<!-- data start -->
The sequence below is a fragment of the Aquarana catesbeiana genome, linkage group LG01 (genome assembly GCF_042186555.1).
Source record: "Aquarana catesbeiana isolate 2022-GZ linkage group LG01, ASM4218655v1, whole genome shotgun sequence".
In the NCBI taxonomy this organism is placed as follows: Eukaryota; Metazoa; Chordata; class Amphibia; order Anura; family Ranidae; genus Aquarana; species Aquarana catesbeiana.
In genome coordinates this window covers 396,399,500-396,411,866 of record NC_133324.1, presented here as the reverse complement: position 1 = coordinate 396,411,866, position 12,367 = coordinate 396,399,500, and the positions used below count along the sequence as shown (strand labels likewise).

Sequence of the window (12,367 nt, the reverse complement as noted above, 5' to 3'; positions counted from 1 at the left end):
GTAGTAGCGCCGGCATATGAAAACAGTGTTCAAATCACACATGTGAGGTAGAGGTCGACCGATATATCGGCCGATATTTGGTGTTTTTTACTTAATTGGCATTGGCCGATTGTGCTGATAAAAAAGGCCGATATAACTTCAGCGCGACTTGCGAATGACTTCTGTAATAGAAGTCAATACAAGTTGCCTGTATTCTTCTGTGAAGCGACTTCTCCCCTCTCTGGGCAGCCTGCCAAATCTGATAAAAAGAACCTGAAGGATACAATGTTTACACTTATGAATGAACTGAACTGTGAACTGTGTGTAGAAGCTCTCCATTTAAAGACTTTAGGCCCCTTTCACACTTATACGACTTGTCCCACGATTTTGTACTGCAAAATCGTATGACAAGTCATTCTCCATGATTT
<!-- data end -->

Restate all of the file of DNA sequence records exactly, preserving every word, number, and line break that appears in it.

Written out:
The sequence below is a fragment of the Aquarana catesbeiana genome, linkage group LG01 (genome assembly GCF_042186555.1).
Source record: "Aquarana catesbeiana isolate 2022-GZ linkage group LG01, ASM4218655v1, whole genome shotgun sequence".
In the NCBI taxonomy this organism is placed as follows: Eukaryota; Metazoa; Chordata; class Amphibia; order Anura; family Ranidae; genus Aquarana; species Aquarana catesbeiana.
In genome coordinates this window covers 396,399,500-396,411,866 of record NC_133324.1, presented here as the reverse complement: position 1 = coordinate 396,411,866, position 12,367 = coordinate 396,399,500, and the positions used below count along the sequence as shown (strand labels likewise).

Sequence of the window (12,367 nt, the reverse complement as noted above, 5' to 3'; positions counted from 1 at the left end):
GTAGTAGCGCCGGCATATGAAAACAGTGTTCAAATCACACATGTGAGGTAGAGGTCGACCGATATATCGGCCGATATTTGGTGTTTTTTACTTAATTGGCATTGGCCGATTGTGCTGATAAAAAAGGCCGATATAACTTCAGCGCGACTTGCGAATGACTTCTGTAATAGAAGTCAATACAAGTTGCCTGTATTCTTCTGTGAAGCGACTTCTCCCCTCTCTGGGCAGCCTGCCAAATCTGATAAAAAGAACCTGAAGGATACAATGTTTACACTTATGAATGAACTGAACTGTGAACTGTGTGTAGAAGCTCTCCATTTAAAGACTTTAGGCCCCTTTCACACTTATACGACTTGTCCCACGATTTTGTACTGCAAAATCGTATGACAAGTCATTCTCCATGATTT